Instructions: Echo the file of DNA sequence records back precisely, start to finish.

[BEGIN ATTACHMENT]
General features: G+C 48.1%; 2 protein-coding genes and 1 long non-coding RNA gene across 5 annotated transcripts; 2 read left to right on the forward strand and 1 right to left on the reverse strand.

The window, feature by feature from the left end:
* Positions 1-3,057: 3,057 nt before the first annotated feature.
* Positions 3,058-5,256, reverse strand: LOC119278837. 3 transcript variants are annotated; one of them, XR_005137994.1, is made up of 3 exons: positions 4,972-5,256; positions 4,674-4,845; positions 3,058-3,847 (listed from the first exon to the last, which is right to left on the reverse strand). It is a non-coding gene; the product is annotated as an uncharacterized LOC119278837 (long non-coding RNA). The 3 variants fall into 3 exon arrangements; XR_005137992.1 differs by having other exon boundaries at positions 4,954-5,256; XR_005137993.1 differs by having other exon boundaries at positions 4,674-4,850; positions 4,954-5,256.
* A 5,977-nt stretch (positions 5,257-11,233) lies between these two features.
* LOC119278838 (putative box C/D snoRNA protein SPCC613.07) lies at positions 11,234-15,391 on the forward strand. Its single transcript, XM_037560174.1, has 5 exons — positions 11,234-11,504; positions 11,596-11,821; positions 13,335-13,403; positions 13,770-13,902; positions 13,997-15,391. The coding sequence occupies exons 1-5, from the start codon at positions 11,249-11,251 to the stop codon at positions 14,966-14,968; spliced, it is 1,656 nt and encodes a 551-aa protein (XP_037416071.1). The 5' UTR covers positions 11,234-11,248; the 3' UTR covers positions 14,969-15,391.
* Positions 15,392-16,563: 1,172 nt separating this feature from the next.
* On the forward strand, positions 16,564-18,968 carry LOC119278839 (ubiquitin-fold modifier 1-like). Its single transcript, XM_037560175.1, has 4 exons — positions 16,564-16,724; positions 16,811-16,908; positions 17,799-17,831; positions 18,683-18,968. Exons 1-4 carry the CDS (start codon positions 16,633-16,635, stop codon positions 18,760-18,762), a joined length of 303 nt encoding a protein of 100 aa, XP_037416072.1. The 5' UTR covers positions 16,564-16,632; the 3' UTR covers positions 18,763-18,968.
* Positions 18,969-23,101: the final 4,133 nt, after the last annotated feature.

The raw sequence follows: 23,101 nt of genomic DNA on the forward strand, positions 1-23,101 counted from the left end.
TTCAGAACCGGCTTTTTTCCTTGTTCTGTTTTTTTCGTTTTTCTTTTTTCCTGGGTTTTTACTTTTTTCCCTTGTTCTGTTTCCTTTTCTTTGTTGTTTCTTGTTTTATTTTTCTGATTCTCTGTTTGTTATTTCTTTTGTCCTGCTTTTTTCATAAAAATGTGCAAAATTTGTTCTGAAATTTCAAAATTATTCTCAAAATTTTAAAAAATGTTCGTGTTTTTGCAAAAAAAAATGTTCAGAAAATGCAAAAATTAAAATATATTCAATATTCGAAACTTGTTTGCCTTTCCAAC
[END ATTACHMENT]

General features: G+C 48.1%; 2 protein-coding genes and 1 long non-coding RNA gene across 5 annotated transcripts; 2 read left to right on the forward strand and 1 right to left on the reverse strand.

The window, feature by feature from the left end:
* Positions 1-3,057: 3,057 nt before the first annotated feature.
* Positions 3,058-5,256, reverse strand: LOC119278837. 3 transcript variants are annotated; one of them, XR_005137994.1, is made up of 3 exons: positions 4,972-5,256; positions 4,674-4,845; positions 3,058-3,847 (listed from the first exon to the last, which is right to left on the reverse strand). It is a non-coding gene; the product is annotated as an uncharacterized LOC119278837 (long non-coding RNA). The 3 variants fall into 3 exon arrangements; XR_005137992.1 differs by having other exon boundaries at positions 4,954-5,256; XR_005137993.1 differs by having other exon boundaries at positions 4,674-4,850; positions 4,954-5,256.
* A 5,977-nt stretch (positions 5,257-11,233) lies between these two features.
* LOC119278838 (putative box C/D snoRNA protein SPCC613.07) lies at positions 11,234-15,391 on the forward strand. Its single transcript, XM_037560174.1, has 5 exons — positions 11,234-11,504; positions 11,596-11,821; positions 13,335-13,403; positions 13,770-13,902; positions 13,997-15,391. The coding sequence occupies exons 1-5, from the start codon at positions 11,249-11,251 to the stop codon at positions 14,966-14,968; spliced, it is 1,656 nt and encodes a 551-aa protein (XP_037416071.1). The 5' UTR covers positions 11,234-11,248; the 3' UTR covers positions 14,969-15,391.
* Positions 15,392-16,563: 1,172 nt separating this feature from the next.
* On the forward strand, positions 16,564-18,968 carry LOC119278839 (ubiquitin-fold modifier 1-like). Its single transcript, XM_037560175.1, has 4 exons — positions 16,564-16,724; positions 16,811-16,908; positions 17,799-17,831; positions 18,683-18,968. Exons 1-4 carry the CDS (start codon positions 16,633-16,635, stop codon positions 18,760-18,762), a joined length of 303 nt encoding a protein of 100 aa, XP_037416072.1. The 5' UTR covers positions 16,564-16,632; the 3' UTR covers positions 18,763-18,968.
* Positions 18,969-23,101: the final 4,133 nt, after the last annotated feature.

The raw sequence follows: 23,101 nt of genomic DNA on the forward strand, positions 1-23,101 counted from the left end.
TTCAGAACCGGCTTTTTTCCTTGTTCTGTTTTTTTCGTTTTTCTTTTTTCCTGGGTTTTTACTTTTTTCCCTTGTTCTGTTTCCTTTTCTTTGTTGTTTCTTGTTTTATTTTTCTGATTCTCTGTTTGTTATTTCTTTTGTCCTGCTTTTTTCATAAAAATGTGCAAAATTTGTTCTGAAATTTCAAAATTATTCTCAAAATTTTAAAAAATGTTCGTGTTTTTGCAAAAAAAAATGTTCAGAAAATGCAAAAATTAAAATATATTCAATATTCGAAACTTGTTTGCCTTTCCAAC